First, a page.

• Of course, the Freemans were never enslaved. It’s in the name… Free Man.
  • We also see a little bit more of the kid who we assume will be history’s very own Emmett Till.
  • Speaking of tragedy, Montrose references Tulsa as he burns the cult’s book.
  • Yahima Maraokoti is said to be from Guyana and is a two-spirit. There is a history of “two-spirit” intersex individuals in Native American culture and a fascinating example of differing perspectives on sex and gender in indigenous culture.
  • So, Montrose is gay. His friend from the bar, Sammy, in episode one, was caught receiving oral sex. Tree seems to hint at this in the episode.
    • With that said, Montrose killing Yahima feels gross and unnecessary, but it may also make a perverse sense to him; he may be grappling with his own queerness and Yahima represents an uncomfortable blurring of boundaries for him.
  • Literary references in this episode specifically revolve around Journey to the Center of the Earth. The episode borrows heavily from that sort of pulp adventure storytelling. Not entirely successfully, mind you.
  • There is also a rather laconic retelling of the events of “Genesis.”
  • My music pick for this episode? Rihanna’s “Bitch Better Have My Money.”

What did you think about “A History of Violence?” Let us know in the comments!


David Davis is a writer, cartoonist, and educator in Southern California with an M.A. in literature and writing studies.

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Movies n TV

Goosebumps, The Haunted Mask



Episode two of Goosebumps was honestly more fun than the first. It was dark, funny, infuriating and wonderful. Best of all, it has a killer twist ending.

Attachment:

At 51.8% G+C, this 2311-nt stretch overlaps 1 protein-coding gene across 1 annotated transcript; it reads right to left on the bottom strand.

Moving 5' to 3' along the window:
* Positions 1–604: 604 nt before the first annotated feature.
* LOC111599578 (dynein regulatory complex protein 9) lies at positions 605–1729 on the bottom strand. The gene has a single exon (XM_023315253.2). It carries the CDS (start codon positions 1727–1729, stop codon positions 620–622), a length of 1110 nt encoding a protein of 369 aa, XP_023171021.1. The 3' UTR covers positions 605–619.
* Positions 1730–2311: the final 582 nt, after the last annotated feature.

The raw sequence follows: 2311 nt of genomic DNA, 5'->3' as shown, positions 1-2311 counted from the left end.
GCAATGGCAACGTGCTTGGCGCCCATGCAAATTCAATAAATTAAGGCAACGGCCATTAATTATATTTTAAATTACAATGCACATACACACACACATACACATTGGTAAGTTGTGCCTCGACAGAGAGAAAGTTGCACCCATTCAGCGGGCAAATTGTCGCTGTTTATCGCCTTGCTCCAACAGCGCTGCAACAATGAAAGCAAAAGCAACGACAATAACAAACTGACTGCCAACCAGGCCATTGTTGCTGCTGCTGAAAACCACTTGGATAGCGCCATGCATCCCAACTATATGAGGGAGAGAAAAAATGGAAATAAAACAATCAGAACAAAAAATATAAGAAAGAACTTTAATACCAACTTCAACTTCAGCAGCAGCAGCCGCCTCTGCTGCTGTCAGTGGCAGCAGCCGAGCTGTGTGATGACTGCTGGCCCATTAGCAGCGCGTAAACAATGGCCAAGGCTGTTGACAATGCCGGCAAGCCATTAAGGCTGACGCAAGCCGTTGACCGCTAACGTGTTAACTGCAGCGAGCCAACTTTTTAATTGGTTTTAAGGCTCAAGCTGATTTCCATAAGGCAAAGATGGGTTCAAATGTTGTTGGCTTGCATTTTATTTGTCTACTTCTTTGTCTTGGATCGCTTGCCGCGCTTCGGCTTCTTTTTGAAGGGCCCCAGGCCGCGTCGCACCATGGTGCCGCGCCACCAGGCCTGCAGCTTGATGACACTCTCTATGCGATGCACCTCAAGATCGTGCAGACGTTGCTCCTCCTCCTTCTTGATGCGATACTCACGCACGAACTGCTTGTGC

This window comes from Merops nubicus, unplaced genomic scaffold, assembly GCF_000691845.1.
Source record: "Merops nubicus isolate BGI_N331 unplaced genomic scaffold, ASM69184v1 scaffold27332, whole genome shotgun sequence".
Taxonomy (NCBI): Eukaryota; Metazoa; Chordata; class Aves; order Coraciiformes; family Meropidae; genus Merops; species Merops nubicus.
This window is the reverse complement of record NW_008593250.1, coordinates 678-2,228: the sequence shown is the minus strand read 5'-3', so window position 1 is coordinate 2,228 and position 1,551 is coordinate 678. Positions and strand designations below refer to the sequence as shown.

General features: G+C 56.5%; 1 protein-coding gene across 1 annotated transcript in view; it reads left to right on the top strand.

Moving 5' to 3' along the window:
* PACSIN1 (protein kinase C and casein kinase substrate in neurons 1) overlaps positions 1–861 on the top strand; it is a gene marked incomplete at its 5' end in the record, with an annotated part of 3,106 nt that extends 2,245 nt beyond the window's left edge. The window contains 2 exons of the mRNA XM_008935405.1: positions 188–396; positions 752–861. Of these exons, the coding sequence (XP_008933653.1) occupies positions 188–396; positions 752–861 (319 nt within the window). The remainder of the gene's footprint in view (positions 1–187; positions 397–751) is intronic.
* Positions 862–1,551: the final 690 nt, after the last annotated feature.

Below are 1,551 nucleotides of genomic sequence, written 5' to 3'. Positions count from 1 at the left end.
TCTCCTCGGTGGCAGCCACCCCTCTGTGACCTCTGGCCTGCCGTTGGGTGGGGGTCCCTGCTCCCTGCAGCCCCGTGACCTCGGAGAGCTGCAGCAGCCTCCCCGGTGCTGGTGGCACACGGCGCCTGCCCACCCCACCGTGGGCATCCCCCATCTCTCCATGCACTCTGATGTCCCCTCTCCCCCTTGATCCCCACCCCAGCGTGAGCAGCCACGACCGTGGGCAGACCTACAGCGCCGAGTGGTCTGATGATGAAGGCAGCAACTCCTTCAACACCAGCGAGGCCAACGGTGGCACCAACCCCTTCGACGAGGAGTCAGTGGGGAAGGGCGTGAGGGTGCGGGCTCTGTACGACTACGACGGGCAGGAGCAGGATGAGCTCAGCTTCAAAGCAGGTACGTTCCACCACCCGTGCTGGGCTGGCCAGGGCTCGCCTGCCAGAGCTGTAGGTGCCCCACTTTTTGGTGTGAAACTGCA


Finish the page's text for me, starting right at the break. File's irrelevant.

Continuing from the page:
Let’s discuss.

The story

Based loosely on the 1993 story of the same name, The Haunted Mask begins sort of partway through the first episode.

Cover of R.L. Stine's The Haunted Mask.

We’re introduced to a character we haven’t seen much of so far, named Isabella.

Isabella’s life doesn’t seem great. She’s all but invisible at school. She is responsible for taking care of her little brother. It seems like her only real joy is bullying people online. She was the person who tried to get Allison’s party canceled by sending the invite to her parents. Why? Because she is a very unhappy person.

Despite trying to get the party canceled, she decides to go anyway. At the Biddle house, a voice calls her down to the basement. There, she finds a mask.

The mask inspires her to do wild things. She wanders around the party, flirting with everyone. And she has a great time.

Several days later, after Isaiah breaks his arm, Isabella brings an expensive drone to school to get shots of the football team’s practice. Unfortunately, Lucas breaks it fooling around. And Isabella, tired of being ignored, says some awful things to him.

When her mother grounds her because she took the drone without asking, the mask compels her to do some awful things.


What worked

I would first like to talk about the storytelling structure in this season. It appears that we’re going to be getting the events of Halloween night multiple times, from multiple points of view.